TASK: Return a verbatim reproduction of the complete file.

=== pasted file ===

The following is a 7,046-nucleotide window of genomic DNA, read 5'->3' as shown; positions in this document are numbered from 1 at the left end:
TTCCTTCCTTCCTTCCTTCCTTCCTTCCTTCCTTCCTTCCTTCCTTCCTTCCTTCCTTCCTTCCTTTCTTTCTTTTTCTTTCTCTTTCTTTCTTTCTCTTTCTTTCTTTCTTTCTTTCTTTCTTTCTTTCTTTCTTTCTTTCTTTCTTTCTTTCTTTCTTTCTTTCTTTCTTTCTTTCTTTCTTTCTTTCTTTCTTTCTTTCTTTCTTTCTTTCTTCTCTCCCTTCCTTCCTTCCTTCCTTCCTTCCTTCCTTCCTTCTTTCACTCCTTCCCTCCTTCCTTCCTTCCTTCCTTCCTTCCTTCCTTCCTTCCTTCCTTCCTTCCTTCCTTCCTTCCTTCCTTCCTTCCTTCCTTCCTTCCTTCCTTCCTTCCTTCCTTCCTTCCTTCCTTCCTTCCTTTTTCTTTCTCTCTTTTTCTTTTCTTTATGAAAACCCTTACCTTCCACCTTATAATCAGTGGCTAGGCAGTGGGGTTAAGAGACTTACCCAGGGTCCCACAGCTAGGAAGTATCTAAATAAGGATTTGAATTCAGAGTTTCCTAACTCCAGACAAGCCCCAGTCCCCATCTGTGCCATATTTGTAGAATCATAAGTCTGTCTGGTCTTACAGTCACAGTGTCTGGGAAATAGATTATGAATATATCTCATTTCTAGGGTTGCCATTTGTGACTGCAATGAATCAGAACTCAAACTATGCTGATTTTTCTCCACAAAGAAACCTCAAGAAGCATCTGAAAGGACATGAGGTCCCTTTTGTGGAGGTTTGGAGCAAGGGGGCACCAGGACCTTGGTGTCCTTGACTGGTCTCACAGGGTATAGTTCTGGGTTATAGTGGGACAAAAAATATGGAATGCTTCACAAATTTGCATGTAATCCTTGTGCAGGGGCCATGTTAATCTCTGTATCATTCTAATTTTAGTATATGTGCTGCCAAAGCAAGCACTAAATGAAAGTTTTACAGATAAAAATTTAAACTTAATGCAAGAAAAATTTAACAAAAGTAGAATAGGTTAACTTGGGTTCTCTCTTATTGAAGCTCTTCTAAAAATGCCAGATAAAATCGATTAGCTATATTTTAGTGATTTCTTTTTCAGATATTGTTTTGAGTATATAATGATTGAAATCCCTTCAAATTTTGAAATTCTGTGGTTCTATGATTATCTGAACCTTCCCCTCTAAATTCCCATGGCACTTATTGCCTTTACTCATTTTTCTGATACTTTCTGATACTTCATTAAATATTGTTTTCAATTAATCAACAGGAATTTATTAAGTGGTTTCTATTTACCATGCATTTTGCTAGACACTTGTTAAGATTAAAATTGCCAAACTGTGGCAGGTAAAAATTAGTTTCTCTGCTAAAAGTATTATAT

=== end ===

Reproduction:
The following is a 7,046-nucleotide window of genomic DNA, read 5'->3' as shown; positions in this document are numbered from 1 at the left end:
TTCCTTCCTTCCTTCCTTCCTTCCTTCCTTCCTTCCTTCCTTCCTTCCTTCCTTCCTTCCTTCCTTTCTTTCTTTTTCTTTCTCTTTCTTTCTTTCTCTTTCTTTCTTTCTTTCTTTCTTTCTTTCTTTCTTTCTTTCTTTCTTTCTTTCTTTCTTTCTTTCTTTCTTTCTTTCTTTCTTTCTTTCTTTCTTTCTTTCTTTCTTTCTTTCTTTCTTCTCTCCCTTCCTTCCTTCCTTCCTTCCTTCCTTCCTTCCTTCTTTCACTCCTTCCCTCCTTCCTTCCTTCCTTCCTTCCTTCCTTCCTTCCTTCCTTCCTTCCTTCCTTCCTTCCTTCCTTCCTTCCTTCCTTCCTTCCTTCCTTCCTTCCTTCCTTCCTTCCTTCCTTCCTTCCTTCCTTTTTCTTTCTCTCTTTTTCTTTTCTTTATGAAAACCCTTACCTTCCACCTTATAATCAGTGGCTAGGCAGTGGGGTTAAGAGACTTACCCAGGGTCCCACAGCTAGGAAGTATCTAAATAAGGATTTGAATTCAGAGTTTCCTAACTCCAGACAAGCCCCAGTCCCCATCTGTGCCATATTTGTAGAATCATAAGTCTGTCTGGTCTTACAGTCACAGTGTCTGGGAAATAGATTATGAATATATCTCATTTCTAGGGTTGCCATTTGTGACTGCAATGAATCAGAACTCAAACTATGCTGATTTTTCTCCACAAAGAAACCTCAAGAAGCATCTGAAAGGACATGAGGTCCCTTTTGTGGAGGTTTGGAGCAAGGGGGCACCAGGACCTTGGTGTCCTTGACTGGTCTCACAGGGTATAGTTCTGGGTTATAGTGGGACAAAAAATATGGAATGCTTCACAAATTTGCATGTAATCCTTGTGCAGGGGCCATGTTAATCTCTGTATCATTCTAATTTTAGTATATGTGCTGCCAAAGCAAGCACTAAATGAAAGTTTTACAGATAAAAATTTAAACTTAATGCAAGAAAAATTTAACAAAAGTAGAATAGGTTAACTTGGGTTCTCTCTTATTGAAGCTCTTCTAAAAATGCCAGATAAAATCGATTAGCTATATTTTAGTGATTTCTTTTTCAGATATTGTTTTGAGTATATAATGATTGAAATCCCTTCAAATTTTGAAATTCTGTGGTTCTATGATTATCTGAACCTTCCCCTCTAAATTCCCATGGCACTTATTGCCTTTACTCATTTTTCTGATACTTTCTGATACTTCATTAAATATTGTTTTCAATTAATCAACAGGAATTTATTAAGTGGTTTCTATTTACCATGCATTTTGCTAGACACTTGTTAAGATTAAAATTGCCAAACTGTGGCAGGTAAAAATTAGTTTCTCTGCTAAAAGTATTATAT